Exceptional Values Of Millet As Healthy Food

Millets - The Futre Of Our Bread

Image Source - https://commons.wikimedia.org/wiki/File:Finger_millet_3_11-21-02.jpg
With the changing climatic conditions and rainfall pattern we need to shift our focus towards climate resilient crops. Millets are seen as an alternative to wheat and rice as they are not only climate resilient but also offers huge nutritional benefits. Millets are grown worldwide and we can see them as our future bread.

Millets are small-grained cereal grasses which are grown in almost every state and region.The most popular millets are Bajra (Pearl Millet), Jowar, Shorghum and Ragi.They are tiny in size and round in shape. Millets are specially known as climate change compliant crops as they can withstand extreme climatic conditions like heat ,erratic rainfall as contrary to wheat which is thermal sensitive crop and rice which needs heavy rainfall.

Millets are the oldest grains known to the mankind.The evidences of their culivation dates back to 3000 B.C. in Indus Valley Civilization. Millets are called as miracle grains for their high nutritional value. They are low water consuming crops, they need 25% less rainfall compared to sugarcane and banana farming and 30% less as that of rice cultivation. Hence with the changing climatic conditions and irregular rainfall pattern causing water crisis, millets can be seen as an alternative bread.

Benefits of Millets to human body:

1. 100 gram raw millets provide 378 calories.

2.

Millet is a rich source of protein, dietary fiber, vitamin B, iron , calcium, magnesium, zinc etc. 

3. Consuming millets provide protection against cardiac diseases and improves diabetes.

4. It lowers the level of bad cholesterol in your body.

5. It is an alkaline foodgrain and hence can be easily digested.

6. It prevents the onset of breast cancer .

7. It detoxifies the body and is found to be effective in lowering blood pressure.

8. It is extremely effective in curing digestion related problems. It offers great relief in constipation, excess gas, bloating and cramping.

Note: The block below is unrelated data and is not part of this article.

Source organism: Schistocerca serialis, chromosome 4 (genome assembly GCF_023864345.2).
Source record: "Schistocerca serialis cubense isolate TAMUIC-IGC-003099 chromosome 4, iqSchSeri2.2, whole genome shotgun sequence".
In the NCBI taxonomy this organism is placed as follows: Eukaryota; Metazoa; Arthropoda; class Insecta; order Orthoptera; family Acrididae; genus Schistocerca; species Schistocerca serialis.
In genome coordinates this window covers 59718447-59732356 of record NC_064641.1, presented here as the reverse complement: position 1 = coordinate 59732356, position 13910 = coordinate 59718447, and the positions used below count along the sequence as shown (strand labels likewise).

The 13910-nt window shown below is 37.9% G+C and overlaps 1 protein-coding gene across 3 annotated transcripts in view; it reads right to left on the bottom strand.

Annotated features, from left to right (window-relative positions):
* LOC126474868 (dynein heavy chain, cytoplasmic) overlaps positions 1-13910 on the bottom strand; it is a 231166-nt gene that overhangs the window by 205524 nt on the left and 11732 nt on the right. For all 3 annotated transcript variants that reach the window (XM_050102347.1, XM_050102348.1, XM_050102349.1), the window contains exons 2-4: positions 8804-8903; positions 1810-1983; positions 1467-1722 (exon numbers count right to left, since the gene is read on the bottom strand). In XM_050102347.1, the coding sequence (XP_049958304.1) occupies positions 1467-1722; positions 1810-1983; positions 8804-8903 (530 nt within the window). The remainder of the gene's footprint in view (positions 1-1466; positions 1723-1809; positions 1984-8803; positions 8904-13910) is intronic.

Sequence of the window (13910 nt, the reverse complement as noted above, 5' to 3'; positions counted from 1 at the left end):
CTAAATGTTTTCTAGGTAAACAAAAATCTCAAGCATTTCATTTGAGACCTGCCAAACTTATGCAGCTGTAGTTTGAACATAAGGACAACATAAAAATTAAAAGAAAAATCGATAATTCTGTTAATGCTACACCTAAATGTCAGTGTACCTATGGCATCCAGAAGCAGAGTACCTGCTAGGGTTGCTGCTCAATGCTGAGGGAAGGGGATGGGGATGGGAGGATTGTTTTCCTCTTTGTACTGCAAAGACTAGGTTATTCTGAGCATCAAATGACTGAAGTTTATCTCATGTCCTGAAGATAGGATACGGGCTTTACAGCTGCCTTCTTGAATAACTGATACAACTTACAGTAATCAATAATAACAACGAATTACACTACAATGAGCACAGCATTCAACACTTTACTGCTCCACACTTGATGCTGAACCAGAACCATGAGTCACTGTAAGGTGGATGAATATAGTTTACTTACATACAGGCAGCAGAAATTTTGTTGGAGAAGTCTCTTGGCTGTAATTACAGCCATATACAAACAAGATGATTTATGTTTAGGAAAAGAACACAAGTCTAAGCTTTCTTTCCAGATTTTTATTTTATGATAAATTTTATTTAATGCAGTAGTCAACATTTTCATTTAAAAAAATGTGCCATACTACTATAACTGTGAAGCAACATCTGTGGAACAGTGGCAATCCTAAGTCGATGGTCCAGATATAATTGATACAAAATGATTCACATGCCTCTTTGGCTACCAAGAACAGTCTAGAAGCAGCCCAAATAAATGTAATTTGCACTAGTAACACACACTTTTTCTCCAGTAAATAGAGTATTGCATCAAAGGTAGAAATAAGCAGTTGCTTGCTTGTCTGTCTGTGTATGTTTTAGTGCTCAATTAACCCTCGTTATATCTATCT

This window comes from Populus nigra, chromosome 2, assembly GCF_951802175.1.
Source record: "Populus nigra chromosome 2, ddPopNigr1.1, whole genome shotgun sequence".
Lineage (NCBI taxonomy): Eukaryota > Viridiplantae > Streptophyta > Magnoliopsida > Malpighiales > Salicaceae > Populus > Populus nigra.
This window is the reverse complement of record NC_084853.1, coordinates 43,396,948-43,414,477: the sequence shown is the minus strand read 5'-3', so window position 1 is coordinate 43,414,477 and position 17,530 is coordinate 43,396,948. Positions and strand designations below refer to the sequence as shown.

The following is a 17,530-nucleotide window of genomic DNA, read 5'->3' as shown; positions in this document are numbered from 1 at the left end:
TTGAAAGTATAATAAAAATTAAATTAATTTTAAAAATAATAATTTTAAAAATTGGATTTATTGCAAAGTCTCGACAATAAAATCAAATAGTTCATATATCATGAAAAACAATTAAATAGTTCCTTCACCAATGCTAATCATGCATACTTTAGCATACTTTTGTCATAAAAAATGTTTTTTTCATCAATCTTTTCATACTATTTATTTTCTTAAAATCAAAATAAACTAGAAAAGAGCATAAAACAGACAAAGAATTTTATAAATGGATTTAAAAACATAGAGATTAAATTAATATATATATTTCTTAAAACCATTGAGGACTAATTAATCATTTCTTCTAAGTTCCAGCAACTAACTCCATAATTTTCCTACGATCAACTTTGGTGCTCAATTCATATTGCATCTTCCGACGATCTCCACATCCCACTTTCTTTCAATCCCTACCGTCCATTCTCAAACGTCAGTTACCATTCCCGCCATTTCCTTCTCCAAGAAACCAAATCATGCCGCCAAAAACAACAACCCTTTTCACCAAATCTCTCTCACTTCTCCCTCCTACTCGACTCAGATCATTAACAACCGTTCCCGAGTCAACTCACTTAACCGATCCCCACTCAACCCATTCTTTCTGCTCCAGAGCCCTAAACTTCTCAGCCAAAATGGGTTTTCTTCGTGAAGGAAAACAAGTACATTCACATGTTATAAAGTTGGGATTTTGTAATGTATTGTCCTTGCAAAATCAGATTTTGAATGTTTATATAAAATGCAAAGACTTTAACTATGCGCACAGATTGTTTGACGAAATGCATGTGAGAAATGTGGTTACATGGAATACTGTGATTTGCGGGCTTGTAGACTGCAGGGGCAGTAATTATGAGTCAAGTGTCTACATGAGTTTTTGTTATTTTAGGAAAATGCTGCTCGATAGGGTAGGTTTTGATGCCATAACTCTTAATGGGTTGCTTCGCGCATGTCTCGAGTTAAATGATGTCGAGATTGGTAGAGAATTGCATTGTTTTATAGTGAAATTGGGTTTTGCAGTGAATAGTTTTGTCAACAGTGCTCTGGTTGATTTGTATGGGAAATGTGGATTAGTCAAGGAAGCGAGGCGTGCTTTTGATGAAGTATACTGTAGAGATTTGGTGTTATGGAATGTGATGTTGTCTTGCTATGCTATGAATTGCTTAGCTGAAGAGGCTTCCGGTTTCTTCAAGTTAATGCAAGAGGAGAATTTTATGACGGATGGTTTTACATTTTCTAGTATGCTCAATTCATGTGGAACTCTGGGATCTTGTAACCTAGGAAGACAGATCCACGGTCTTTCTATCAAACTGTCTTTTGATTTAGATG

9. It helps to optimize liver, kidney and immune system.

10. It also help in weight loss.

11. It helps in reapiring body cells and tissues.

12. Pearl Millet is especially given to lactating mother to increase the secretion of breast milk.

13. Ragi or Finger millet is called a wonder grain as it has the highest mineral and calcium content as compared to wholegrains.

14. Kodo Millet helps to regulate irregular menstural cycles in women.

Growing millets would help countries to solve the problem of food security. If they are provided to poor people, it will raise their nutritional standards and solve the issue of malnutrition in children.They can prove to be boon in the drought prone regions of the world. Millets can be grown in low quality soil and it is pest resistant so it offers less chance of crop failure and hence poor farmers can see them as a good source of income. 


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  • Marie-Writes  14-07-2017
    Now I feel encouraged to use the bag of millet in my kitchen cupboard. Thanks for reminding me it's worthwhile!
    reply 0
  • nbillett  31-03-2017
    i have never heard of millet. Thanks for sharing the information. this is really important to know. i hope as you said countries will look to implementing and growing produce such as these to assist with the global food crisis.
    reply 0
  • sweta  29-03-2017
    It is really good to increase the awareness regarding millets. This article has mentioned several benefits of the usage of millets, the old treasure. Millets are totally neglected crops. These kind of articles may help people to encourage the usage of millets in daily food.